Being a cat owner has few drawbacks. When choosing the responsibility of owning a dog or a cat, we'll choose a cat any day of the week. However one thing that plagues us is when our cat decides to claw the furniture. Find out how we keep it to a minimum after the jump.
You'll need a separate pair of nail clippers used only for your cat and we labeled them so they don't get mixed in with ours. There are companies that make special cat clippers but we found that regular nail clippers work fine.
This how-to works much better if you wait until your cat is most calm which is usually right as they're waking up from a nap or just after eating. You'll want to place your cat on your lap facing away from you. Take one paw in your hand and gently press one toe pad at a time to extend the claw. When you do this you'll notice that the claw is white and then turns pink higher up (the pink section is called the quick). You'll want to steer clear of cutting the quick which will cause your cat to bleed slightly. Our main goal is to clip the sharp tip of the claw. We position the clippers at a right angle cutting across the nail (which is how our vet instructed us). But we've also seen websites that promote cutting the nail from top to bottom. Continue with each claw and rest in between if you notice your cat is resistant and squirming.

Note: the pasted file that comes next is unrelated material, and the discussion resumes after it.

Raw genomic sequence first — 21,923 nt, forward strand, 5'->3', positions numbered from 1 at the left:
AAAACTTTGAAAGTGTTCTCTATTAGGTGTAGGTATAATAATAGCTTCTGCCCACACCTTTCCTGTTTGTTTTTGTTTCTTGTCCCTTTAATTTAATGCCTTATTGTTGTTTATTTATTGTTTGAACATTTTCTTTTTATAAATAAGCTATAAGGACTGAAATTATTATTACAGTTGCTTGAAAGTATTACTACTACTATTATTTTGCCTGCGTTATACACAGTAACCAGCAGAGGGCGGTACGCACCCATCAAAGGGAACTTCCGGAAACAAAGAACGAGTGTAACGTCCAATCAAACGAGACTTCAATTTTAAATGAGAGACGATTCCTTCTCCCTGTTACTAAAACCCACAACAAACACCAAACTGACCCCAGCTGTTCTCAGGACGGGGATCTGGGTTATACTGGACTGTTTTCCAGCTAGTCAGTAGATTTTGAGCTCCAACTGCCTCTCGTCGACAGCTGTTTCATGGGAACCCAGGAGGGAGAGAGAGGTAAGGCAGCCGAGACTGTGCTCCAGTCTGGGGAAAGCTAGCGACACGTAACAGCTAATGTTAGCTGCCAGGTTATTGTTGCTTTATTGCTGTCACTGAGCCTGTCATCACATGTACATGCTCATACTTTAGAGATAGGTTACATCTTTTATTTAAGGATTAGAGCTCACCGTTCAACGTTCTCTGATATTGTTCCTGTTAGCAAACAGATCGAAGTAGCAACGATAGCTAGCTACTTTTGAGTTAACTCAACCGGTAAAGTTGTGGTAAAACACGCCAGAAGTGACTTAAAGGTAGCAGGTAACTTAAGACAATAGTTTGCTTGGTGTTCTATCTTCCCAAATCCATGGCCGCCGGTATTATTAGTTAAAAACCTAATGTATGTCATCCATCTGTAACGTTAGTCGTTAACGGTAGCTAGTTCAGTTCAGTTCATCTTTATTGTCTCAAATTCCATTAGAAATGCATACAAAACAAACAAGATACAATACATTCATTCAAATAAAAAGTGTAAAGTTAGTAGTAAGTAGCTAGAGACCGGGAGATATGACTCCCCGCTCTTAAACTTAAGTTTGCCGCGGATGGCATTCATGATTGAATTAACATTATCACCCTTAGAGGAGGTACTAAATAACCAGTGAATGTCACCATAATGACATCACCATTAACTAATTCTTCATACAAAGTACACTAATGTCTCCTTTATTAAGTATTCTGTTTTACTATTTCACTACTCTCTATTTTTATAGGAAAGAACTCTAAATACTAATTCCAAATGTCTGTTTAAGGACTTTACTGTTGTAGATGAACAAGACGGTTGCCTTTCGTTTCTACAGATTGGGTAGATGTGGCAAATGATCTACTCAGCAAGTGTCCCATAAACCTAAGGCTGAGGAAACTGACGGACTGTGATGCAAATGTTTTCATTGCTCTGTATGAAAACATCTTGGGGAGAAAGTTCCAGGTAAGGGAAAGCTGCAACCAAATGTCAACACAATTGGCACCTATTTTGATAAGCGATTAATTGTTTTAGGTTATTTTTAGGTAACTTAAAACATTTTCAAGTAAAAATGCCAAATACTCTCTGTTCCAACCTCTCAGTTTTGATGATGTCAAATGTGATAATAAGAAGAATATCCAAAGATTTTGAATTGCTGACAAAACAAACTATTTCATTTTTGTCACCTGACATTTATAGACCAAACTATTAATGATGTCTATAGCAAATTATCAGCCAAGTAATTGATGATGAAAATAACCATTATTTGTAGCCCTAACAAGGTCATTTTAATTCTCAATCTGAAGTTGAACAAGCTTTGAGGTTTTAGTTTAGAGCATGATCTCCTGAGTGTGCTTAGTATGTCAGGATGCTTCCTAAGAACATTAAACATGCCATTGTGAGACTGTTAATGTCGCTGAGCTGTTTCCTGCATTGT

This picture was taken two days after trimming our cat's claws. You don't need to be a surgeon to do this--you can see that the quick is not super close to the claw's tip. When you notice that your cats claws are sharp again, it's time to clip, which for us is about twice a month.
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